The Joy Luck Club Chapter 7, Rose Hsu Jordan, Half and Half
Rose Hsu Jordan remembers that her mother An-mei used to be religious, but lost her faith long ago. She uses her bible as a support for her kitchen table leg. Today, Rose watches her mother clean, wondering how she will tell her that she and her husband, Ted Jordan, are getting divorced. She knows that her mother will tell her that whatever is wrong can be fixed, and that her mother will not believe anything else. Rose thinks about her first years with Ted: he is white, and both their mothers didn't approve. This brought them closer together. He "rescued" her whenever she was in danger, and gradually he came to make all the decisions in their relationship. But after he was sued for a mistake in his surgery practice, he tried to get Rose to make more decisions. Then one day, after seventeen years of marriage, he asked for a divorce because she could never make up her mind about anything. Rose now has no idea what to do.
Rose remembers when her view of God changed. "I discovered that maybe it was fate all along, that faith was just an illusion that somehow you're in control." Chapter 7, pg. 121 The day she realized this was also the day her mother lost her faith. Years ago, the family--Rose, her father, her mother, her two sisters and her brothers Mark, Matthew, Luke and Bing--went to the beach. Rose, who was fourteen, was required to watch Bing, who was four years old. She realized even then that she was very similar to her mother: she worried about the same things, but tried to pretend that she didn't worry, and also felt that she was lucky. She remembers that her mother showed her a book about all the different evils that could befall a young child. An-mei worried constantly about all of them. And yet, the whole family felt like they had God on their side. But Bing began to walk on a high ledge, toward his father who was fishing. Suddenly everything happened at once: Luke and Mark started a fight, An-mei yelled at Rose to stop the fight, her father caught a fish, and Bing fell into the deep water. Rose didn't know what to do. And then they all began desperately searching for Bing. They stayed at the beach for hours, and that evening, An-mei, who had never learned to swim, went out in the water to find him. She had faith that she would be able to swim just this once. She swam until the police finally pulled her out of the water. Finally, the family went home.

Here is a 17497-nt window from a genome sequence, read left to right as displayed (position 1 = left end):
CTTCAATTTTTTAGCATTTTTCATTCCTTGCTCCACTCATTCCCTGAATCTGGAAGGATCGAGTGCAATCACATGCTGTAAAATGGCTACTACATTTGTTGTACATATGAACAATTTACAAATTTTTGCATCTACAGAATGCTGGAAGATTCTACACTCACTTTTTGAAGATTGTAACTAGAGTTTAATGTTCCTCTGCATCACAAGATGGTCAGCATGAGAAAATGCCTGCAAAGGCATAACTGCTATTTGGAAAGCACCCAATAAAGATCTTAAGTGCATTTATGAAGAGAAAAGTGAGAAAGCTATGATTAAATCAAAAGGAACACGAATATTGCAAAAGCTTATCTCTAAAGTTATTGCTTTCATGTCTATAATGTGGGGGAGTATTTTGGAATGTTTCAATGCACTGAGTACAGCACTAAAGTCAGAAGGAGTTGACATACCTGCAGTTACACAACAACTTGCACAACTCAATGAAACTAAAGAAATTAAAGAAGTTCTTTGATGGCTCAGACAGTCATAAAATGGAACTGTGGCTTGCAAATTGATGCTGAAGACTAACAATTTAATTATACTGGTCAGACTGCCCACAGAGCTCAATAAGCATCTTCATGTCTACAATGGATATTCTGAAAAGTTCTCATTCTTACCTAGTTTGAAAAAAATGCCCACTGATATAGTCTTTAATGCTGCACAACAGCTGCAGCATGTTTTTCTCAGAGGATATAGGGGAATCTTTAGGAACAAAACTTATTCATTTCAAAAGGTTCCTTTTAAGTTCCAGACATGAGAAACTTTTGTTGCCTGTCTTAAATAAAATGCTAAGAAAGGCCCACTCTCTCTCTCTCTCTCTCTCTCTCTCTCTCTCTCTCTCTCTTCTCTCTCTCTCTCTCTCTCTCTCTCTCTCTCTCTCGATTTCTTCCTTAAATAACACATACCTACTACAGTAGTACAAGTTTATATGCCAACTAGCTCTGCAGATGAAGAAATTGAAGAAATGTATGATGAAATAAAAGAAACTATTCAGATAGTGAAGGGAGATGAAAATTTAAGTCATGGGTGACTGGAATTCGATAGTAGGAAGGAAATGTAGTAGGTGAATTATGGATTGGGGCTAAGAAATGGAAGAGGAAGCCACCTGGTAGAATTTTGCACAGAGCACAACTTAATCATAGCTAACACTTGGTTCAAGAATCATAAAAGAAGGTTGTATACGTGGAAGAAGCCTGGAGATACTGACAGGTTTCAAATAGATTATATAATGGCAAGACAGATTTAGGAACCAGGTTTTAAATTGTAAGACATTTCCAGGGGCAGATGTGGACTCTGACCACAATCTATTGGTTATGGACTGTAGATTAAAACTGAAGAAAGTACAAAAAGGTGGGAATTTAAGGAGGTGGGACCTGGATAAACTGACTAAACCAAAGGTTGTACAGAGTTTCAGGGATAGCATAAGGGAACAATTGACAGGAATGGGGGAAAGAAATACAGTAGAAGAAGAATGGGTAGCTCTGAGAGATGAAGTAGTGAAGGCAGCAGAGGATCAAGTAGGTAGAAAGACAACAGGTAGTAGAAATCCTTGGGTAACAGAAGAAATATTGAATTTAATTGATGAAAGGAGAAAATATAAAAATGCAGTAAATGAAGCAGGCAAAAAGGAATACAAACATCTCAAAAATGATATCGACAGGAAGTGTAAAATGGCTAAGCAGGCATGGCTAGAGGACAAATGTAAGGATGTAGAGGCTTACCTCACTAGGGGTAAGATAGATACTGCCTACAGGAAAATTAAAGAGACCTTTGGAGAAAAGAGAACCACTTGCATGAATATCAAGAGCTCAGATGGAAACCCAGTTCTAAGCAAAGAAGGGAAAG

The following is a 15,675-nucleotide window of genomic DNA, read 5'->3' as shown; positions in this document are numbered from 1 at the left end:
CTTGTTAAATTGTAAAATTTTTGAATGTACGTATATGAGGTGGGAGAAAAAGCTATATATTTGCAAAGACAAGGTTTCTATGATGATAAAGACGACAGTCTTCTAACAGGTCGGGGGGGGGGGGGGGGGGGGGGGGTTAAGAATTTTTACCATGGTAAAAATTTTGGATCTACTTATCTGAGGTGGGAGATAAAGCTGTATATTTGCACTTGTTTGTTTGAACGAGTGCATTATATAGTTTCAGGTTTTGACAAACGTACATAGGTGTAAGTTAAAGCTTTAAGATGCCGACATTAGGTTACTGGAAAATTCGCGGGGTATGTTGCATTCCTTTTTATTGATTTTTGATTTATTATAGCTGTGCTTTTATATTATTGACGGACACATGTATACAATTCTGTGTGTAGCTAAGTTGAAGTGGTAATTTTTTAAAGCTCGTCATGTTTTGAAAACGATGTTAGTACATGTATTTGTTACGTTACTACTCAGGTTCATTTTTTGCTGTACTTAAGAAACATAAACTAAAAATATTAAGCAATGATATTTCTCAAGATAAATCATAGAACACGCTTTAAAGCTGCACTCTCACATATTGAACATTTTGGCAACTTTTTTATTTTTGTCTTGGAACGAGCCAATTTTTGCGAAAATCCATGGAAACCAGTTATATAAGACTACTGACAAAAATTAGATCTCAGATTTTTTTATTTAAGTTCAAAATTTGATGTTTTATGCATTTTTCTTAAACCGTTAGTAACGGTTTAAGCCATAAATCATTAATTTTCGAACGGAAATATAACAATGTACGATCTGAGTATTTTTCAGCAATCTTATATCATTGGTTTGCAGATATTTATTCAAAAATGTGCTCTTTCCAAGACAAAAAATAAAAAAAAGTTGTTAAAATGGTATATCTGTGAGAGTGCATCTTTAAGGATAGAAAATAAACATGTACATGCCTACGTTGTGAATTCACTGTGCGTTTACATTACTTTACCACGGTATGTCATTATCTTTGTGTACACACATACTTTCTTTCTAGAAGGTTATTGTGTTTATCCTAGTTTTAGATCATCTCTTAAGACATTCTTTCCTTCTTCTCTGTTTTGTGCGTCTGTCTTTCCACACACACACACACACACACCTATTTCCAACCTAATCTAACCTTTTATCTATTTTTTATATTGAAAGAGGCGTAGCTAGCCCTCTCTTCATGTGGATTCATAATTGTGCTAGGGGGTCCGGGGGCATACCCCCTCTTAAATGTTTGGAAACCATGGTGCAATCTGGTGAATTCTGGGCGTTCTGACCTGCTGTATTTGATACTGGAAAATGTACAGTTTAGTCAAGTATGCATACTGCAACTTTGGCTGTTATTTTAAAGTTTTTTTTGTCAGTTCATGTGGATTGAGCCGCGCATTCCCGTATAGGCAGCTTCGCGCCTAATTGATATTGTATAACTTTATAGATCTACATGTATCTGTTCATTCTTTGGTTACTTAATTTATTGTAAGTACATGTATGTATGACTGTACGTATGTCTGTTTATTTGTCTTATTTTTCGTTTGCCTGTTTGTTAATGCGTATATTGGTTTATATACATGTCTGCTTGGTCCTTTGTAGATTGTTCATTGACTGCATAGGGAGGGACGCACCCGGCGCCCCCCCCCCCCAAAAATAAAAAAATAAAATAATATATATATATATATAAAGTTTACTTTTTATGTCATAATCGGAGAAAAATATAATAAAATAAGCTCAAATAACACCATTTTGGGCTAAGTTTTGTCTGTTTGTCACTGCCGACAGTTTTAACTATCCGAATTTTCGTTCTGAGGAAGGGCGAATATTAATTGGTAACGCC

That night, Rose expected to be punished, but everyone was blaming themselves. An-mei informed Rose that they were going the next morning to find Bing, and that morning, An-mei seemed to have learned to drive over night. At the beach, she prayed to God, demanding that their faith be rewarded by the return of Bing. Her faith was so strong that she saw him over and over, in seaweed, in strangers walking far away, and then she threw a life preserver into the water. She threw it over and over again until it was torn apart, and then she gave up. "My mother had a look on her face that I'll never forget. It was one of complete despair and horror, for losing Bing, for being so foolish as to think she could use faith to change fate." Chapter 7, pg. 130 Rose knows that she never expected to find Bing, and never expected to save her marriage. She feels that she let both those bad things happen, even though she somehow knew they were going to. She thinks her mother still has faith, though: she knows An-mei sees the bible. Rose picks the bible up and flips to the "deaths" section. An-mei has written "Bing Hsu" in erasable pencil.